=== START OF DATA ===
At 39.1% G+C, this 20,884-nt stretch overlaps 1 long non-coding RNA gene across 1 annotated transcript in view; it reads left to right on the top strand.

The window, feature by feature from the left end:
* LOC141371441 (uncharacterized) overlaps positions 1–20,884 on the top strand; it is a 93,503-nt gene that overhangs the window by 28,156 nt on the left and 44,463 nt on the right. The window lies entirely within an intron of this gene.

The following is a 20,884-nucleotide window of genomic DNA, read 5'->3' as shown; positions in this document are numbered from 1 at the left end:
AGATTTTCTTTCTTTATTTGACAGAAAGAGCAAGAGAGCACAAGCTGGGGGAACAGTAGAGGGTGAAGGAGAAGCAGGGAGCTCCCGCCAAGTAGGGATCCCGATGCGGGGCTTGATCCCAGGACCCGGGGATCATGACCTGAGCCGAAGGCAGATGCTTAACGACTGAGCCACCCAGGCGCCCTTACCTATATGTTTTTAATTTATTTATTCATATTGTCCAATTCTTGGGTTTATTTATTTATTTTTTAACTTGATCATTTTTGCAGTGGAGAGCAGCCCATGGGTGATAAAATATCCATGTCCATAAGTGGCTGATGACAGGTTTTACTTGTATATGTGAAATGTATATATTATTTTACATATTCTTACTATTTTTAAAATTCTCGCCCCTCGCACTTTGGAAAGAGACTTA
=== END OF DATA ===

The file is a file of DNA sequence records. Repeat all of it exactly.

At 39.1% G+C, this 20,884-nt stretch overlaps 1 long non-coding RNA gene across 1 annotated transcript in view; it reads left to right on the top strand.

The window, feature by feature from the left end:
* LOC141371441 (uncharacterized) overlaps positions 1–20,884 on the top strand; it is a 93,503-nt gene that overhangs the window by 28,156 nt on the left and 44,463 nt on the right. The window lies entirely within an intron of this gene.

The following is a 20,884-nucleotide window of genomic DNA, read 5'->3' as shown; positions in this document are numbered from 1 at the left end:
AGATTTTCTTTCTTTATTTGACAGAAAGAGCAAGAGAGCACAAGCTGGGGGAACAGTAGAGGGTGAAGGAGAAGCAGGGAGCTCCCGCCAAGTAGGGATCCCGATGCGGGGCTTGATCCCAGGACCCGGGGATCATGACCTGAGCCGAAGGCAGATGCTTAACGACTGAGCCACCCAGGCGCCCTTACCTATATGTTTTTAATTTATTTATTCATATTGTCCAATTCTTGGGTTTATTTATTTATTTTTTAACTTGATCATTTTTGCAGTGGAGAGCAGCCCATGGGTGATAAAATATCCATGTCCATAAGTGGCTGATGACAGGTTTTACTTGTATATGTGAAATGTATATATTATTTTACATATTCTTACTATTTTTAAAATTCTCGCCCCTCGCACTTTGGAAAGAGACTTA